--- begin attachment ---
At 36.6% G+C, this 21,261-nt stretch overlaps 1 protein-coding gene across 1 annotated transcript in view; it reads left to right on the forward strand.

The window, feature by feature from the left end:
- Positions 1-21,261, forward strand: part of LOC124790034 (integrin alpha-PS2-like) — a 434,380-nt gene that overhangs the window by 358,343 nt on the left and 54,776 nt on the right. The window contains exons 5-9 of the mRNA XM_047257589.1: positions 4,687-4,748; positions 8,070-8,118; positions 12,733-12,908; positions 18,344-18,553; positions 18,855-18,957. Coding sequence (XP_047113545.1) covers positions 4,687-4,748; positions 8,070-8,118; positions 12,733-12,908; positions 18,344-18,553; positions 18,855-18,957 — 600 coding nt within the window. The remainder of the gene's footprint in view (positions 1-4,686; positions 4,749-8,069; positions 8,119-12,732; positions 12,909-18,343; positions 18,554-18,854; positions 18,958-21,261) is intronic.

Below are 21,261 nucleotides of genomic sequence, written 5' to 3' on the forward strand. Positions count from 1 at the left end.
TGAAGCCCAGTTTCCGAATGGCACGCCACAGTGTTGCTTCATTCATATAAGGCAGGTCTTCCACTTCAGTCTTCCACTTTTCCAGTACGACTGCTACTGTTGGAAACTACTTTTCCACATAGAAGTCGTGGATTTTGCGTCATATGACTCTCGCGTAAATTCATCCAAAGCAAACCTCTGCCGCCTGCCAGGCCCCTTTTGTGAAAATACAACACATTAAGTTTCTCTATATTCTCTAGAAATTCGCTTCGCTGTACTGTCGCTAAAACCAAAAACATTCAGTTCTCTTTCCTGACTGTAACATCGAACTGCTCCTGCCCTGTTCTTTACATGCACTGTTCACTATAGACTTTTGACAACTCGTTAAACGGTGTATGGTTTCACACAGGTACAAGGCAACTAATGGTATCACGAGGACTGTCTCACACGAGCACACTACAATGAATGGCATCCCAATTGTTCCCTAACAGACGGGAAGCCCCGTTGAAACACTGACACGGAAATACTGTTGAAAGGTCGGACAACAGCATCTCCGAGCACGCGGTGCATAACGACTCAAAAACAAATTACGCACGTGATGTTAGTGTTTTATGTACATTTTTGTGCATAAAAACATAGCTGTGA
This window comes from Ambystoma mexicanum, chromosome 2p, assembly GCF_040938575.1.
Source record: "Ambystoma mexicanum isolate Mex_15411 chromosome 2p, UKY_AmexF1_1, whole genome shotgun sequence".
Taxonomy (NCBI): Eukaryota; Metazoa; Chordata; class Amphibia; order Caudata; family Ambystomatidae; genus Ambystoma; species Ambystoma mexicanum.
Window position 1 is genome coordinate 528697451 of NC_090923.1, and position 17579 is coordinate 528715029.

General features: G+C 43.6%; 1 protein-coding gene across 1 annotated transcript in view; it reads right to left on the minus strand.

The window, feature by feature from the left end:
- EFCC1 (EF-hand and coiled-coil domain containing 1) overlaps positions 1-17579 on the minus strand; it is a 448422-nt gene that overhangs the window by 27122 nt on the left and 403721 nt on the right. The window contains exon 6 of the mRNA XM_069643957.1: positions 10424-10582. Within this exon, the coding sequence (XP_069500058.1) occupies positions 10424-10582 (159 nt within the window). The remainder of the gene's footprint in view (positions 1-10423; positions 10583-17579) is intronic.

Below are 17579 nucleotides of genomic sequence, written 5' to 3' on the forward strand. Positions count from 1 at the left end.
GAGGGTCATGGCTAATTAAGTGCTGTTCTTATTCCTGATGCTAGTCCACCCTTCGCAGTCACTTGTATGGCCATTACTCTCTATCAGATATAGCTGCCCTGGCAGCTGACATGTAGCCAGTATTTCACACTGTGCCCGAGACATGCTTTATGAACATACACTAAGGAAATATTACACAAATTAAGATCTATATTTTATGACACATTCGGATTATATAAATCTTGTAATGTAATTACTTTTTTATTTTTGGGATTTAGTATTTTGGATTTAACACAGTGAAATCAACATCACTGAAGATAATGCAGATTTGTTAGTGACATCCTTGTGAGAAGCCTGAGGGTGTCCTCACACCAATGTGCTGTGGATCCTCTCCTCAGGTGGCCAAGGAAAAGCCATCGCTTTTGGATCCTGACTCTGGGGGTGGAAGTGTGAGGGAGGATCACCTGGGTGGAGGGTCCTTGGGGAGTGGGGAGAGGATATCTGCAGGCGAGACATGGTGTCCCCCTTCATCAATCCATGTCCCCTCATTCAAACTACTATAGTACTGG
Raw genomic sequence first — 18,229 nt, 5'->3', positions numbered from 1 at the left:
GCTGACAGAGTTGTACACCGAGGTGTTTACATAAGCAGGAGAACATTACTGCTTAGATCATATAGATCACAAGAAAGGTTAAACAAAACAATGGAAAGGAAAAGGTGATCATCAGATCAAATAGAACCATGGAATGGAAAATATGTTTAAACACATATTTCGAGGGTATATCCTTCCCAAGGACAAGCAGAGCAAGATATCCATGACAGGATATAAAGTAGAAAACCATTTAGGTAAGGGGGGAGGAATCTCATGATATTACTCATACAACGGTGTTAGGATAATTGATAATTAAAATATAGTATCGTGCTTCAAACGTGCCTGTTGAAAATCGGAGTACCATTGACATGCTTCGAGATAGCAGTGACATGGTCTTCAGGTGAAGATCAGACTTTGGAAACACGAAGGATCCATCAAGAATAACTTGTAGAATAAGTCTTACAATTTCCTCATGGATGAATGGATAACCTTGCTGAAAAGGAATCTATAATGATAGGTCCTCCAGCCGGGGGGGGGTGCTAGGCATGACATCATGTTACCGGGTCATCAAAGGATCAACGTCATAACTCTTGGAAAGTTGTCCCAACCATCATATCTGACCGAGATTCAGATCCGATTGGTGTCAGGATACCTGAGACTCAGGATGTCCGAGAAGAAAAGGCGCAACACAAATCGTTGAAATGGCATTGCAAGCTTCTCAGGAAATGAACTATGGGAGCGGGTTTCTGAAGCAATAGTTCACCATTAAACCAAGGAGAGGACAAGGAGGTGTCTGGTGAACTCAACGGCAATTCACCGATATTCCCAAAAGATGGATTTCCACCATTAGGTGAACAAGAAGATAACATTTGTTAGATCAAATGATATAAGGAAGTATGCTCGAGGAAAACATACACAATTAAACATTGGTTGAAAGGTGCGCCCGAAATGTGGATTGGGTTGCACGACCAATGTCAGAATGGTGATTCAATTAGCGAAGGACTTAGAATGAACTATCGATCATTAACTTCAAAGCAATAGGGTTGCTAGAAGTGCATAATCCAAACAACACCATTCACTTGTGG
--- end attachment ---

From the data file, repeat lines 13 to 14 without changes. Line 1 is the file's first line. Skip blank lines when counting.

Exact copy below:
Below are 17579 nucleotides of genomic sequence, written 5' to 3' on the forward strand. Positions count from 1 at the left end.
GAGGGTCATGGCTAATTAAGTGCTGTTCTTATTCCTGATGCTAGTCCACCCTTCGCAGTCACTTGTATGGCCATTACTCTCTATCAGATATAGCTGCCCTGGCAGCTGACATGTAGCCAGTATTTCACACTGTGCCCGAGACATGCTTTATGAACATACACTAAGGAAATATTACACAAATTAAGATCTATATTTTATGACACATTCGGATTATATAAATCTTGTAATGTAATTACTTTTTTATTTTTGGGATTTAGTATTTTGGATTTAACACAGTGAAATCAACATCACTGAAGATAATGCAGATTTGTTAGTGACATCCTTGTGAGAAGCCTGAGGGTGTCCTCACACCAATGTGCTGTGGATCCTCTCCTCAGGTGGCCAAGGAAAAGCCATCGCTTTTGGATCCTGACTCTGGGGGTGGAAGTGTGAGGGAGGATCACCTGGGTGGAGGGTCCTTGGGGAGTGGGGAGAGGATATCTGCAGGCGAGACATGGTGTCCCCCTTCATCAATCCATGTCCCCTCATTCAAACTACTATAGTACTGG